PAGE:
Managing and assessing risk is a key issue for financial institutions. The 1988 Basel Accord set guidelines for credit and market risk, enforcing the 8% rule or Cooke ratio. Regarding market risk, the total capital requirement for a financial institution is defined as the sum of the requirements for positions in equities, interest rates, foreign exchange and gold and commodities. This sum is a major determinant of the eligible capital of the financial institution based on the 8% rule. Because of this rather arbitrary 8% rule (which originates from credit risk) and the fact that diversification is not rewarded (computing the sum of the parts assumes a correlation of 1 across assets), the 1988 rules were much criticized by market participants and led to the introduction of the 1996 Amendment for computing market risk. This framework suggests an alternative approach as to how the market risk capital requirement should be computed, allowing the use of an internal model to compute the maximum loss over 10 trading days at a 99% confidence level. This set the stage for the so-called Value-at-Risk models, where a VaR model can be broadly defined as a quantitative tool whose goal is to assess the possible loss that can be incurred by a financial institution over a given time period and for a given portfolio of assets: ‘in the context of market risk, VaR measures the market value exposure of a financial instrument in case tomorrow is a statistically defined bad day’ (Saunders and Allen, 2002). VaR's popularity and widespread use in financial institutions stem from its easy-to-understand definition and the fact that it aggregates the likely loss of a portfolio of assets into one number expressed in percent or in a nominal amount in the chosen currency. Next to the regulatory framework, VaR models are also used to quantify the risk/return profile of active market participants such as traders or asset managers. Further general information about VaR techniques and regulation issues are available in Dowd, 1998, Jorion, 2000 and Saunders, 2000. Most studies in the VaR literature focus on the computation of the VaR for financial assets such as stocks or bonds, and they usually deal with the modelling of VaR for negative returns.1 Recent examples are the books by Dowd, 1998 and Jorion, 2000 or the papers by van den Goorbergh and Vlaar, 1999, Danielsson and de Vries, 2000, Vlaar, 2000 and Giot and Laurent, 2003. In this paper, we address the computation of the VaR for long and short trading positions in commodity markets. Quite interestingly, few papers deal with commodity markets and market risk management in this framework. Some recent work on the modelling of volatility and VaR in commodity markets include Kroner et al., 1994 and Manfredo and Leuthold, 1998. Thus, we model VaR for commodity traders having either bought the commodity (long position) or short-sold it (short position).2 In the first case, the risk comes from a drop in the price of the commodity, while the trader loses money when the price increases in the second case (because he would have to buy back the commodity at a higher price than the one he got when he sold it). Correspondingly, one focuses in the first case on the left side of the distribution of returns, and on the right side of the distribution in the second case. Note that this type of VaR modelling could be undertaken with a non-parametric model that would first model the quantile in the left tail of the distribution of returns, and then deal with the right tail. Our approach is, however, a pure parametric one, where we consider models that jointly deliver accurate VaR forecasts, i.e. both for the left and right tails of the distribution of returns. We first use the skewed Student APARCH model of Lambert and Laurent (2001) and show that this model accurately forecasts the 1-day-ahead VaRs for long and short positions in commodity markets. The empirical application focuses on aluminium, copper, nickel, Brent crude oil and WTI crude oil daily cash prices and cocoa nearby futures contracts. Because the RiskMetrics method is widely used by market practitioners, we also compute the relevant VaR measures in this framework. Not surprisingly, however, and because the distribution of returns is leptokurtic and (in some cases) skewed, the RiskMetrics method often does not deliver good results. In a second step, we introduce the skewed Student ARCH model as an alternative to both the skewed Student APARCH model and the RiskMetrics model. The skewed Student ARCH model has never been presented before and this new model combines features from the ARCH(p) model and the skewed Student density distribution. An important advantage of the skewed Student ARCH model is that its estimation does not require non-linear optimization procedures and could be routinely programmed in a ‘simple’ spreadsheet environment such as Excel. As such it is a good alternative to the RiskMetrics model (albeit more difficult to use) and it takes into account the fat tails and skewness features of the returns. The rest of the paper is organized in the following way. In Section 2 we briefly review the notion of risk management in commodity markets. Section 3 describes the data, while Section 4 presents the VaR models that are used in the empirical analysis. The empirical application for the six commodities is given in Section 5. Section 6 concludes and presents possible new research directions.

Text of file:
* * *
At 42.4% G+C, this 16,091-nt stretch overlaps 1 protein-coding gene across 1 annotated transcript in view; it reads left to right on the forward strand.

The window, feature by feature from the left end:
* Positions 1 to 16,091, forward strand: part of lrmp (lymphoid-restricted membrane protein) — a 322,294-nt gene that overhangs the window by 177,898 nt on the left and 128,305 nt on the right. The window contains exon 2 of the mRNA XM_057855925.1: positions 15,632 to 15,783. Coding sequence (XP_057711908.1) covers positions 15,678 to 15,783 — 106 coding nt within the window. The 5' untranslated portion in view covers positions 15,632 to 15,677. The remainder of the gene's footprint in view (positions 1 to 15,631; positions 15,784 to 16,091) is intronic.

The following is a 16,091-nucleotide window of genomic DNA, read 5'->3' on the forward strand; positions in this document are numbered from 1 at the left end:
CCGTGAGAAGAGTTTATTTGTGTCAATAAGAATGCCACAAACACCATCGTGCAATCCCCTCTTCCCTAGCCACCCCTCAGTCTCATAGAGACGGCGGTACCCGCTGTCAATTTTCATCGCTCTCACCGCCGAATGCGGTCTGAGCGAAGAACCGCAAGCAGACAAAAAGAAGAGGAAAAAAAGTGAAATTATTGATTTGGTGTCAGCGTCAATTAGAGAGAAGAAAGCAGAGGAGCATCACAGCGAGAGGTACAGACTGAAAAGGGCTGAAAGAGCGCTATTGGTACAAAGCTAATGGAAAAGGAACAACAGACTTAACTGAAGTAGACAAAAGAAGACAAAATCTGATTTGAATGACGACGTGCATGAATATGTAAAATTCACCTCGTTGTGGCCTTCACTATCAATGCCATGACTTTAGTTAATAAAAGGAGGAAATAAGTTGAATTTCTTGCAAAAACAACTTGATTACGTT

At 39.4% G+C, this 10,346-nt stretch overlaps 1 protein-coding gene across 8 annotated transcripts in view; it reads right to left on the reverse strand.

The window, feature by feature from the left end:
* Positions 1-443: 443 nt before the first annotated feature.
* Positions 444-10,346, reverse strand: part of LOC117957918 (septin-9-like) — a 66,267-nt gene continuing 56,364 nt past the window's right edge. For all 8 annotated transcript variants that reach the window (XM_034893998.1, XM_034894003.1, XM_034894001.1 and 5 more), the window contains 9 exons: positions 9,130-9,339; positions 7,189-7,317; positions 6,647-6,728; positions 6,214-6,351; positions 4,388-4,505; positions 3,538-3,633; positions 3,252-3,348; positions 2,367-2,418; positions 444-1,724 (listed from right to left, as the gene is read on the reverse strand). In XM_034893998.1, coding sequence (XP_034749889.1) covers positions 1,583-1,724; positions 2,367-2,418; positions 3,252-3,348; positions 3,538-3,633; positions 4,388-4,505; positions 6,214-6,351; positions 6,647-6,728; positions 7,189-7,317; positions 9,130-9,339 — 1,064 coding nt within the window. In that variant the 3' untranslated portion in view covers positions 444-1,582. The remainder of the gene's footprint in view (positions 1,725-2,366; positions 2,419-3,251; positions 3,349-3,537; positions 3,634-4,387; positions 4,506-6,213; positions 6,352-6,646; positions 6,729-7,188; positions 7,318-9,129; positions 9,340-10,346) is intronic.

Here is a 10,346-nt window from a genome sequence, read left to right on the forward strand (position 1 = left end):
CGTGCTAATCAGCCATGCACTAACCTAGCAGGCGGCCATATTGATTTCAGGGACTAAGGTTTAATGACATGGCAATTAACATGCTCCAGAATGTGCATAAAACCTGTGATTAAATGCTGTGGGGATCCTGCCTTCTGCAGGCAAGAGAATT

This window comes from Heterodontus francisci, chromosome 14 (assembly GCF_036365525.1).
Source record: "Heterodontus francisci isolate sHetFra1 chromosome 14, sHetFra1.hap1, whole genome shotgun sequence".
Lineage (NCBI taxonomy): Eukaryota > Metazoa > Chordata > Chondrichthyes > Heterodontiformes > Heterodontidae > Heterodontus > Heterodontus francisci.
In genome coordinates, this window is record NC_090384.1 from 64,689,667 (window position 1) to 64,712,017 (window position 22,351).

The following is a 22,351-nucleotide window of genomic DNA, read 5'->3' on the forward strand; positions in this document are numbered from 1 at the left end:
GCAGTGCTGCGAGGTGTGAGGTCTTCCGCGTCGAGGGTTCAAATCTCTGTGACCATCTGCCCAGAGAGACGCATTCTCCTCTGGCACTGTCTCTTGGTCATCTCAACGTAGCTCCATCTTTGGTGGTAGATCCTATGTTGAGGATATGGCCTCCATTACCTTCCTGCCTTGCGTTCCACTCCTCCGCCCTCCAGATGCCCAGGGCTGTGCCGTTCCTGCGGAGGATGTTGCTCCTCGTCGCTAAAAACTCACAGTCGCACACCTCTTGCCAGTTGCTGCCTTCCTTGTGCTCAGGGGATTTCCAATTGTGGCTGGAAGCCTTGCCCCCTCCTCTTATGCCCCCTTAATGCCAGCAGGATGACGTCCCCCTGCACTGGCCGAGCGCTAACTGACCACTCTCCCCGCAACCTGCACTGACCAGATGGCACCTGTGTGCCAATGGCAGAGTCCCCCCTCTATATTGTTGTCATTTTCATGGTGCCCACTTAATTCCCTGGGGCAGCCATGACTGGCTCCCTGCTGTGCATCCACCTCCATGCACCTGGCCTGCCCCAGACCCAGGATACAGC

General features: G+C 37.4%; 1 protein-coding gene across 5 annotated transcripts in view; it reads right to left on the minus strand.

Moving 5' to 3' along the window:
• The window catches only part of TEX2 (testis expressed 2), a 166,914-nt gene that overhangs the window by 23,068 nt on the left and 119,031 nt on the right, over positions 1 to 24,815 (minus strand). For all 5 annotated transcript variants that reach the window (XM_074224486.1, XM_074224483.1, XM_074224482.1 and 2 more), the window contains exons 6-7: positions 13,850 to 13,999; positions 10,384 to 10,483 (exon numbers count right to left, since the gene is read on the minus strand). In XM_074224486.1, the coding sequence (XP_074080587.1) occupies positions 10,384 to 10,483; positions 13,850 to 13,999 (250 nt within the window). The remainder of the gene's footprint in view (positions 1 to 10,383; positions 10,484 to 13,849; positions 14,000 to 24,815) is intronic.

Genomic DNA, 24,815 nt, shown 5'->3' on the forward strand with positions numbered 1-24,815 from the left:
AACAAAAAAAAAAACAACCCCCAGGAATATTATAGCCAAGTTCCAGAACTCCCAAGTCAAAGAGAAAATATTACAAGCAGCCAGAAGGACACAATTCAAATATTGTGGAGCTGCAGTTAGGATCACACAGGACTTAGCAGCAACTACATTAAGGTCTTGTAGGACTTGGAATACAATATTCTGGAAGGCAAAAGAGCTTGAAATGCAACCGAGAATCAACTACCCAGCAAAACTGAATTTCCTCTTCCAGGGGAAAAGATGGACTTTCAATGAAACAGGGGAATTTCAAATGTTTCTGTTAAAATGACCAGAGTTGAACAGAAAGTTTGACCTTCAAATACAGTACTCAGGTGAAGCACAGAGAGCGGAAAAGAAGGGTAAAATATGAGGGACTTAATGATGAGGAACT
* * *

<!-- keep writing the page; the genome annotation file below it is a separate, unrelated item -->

نتیجه گیری انگلیسی
In this paper, we introduced Value-at-Risk models relevant for commodity traders who have long and short trading positions in commodity markets. Our time horizon is short-term as we focused on market risk at the 1-day time horizon. In an out-ofsample study spanning metal (aluminium, copper and nickel cash prices), energy (Brent crude oil and WTI crude oil cash prices) and agricultural commodities (cocoa nearby futures contracts), we assessed the performance of the RiskMetrics, skewed Student APARCH and skewed student ARCH models. While the skewed Student APARCH model performed best in all cases, the skewed Student ARCH model nevertheless delivered good results. An important advantage of the skewed Student ARCH model is that its estimation does not require numerical optimization procedures and could be routinely programmed in a ‘simple’ spreadsheet environment such as Excel. Several extensions of our study can be considered. The most obvious one is the ability of the models to correctly forecast out-of-sample VaR at a time horizon longer than 1 day. As mentioned in Section 2, commodity prices over the long-run are fundamentally determined by the economic cycles and availability of resources. Nevertheless, it could be interesting to assess the performance of our models in a 1-week or 1-month risk framework. Secondly, and with a very active market for commodity derivatives, implied volatility from short-term options (or options on futures) is readily available. Thus, one could look at the relevance of the additional information provided by the implied volatility and assess how it improves on the information given by the past returns in the APARCH specification, for example.22 See also Giot (2003) for a recent application to agricultural commodity markets.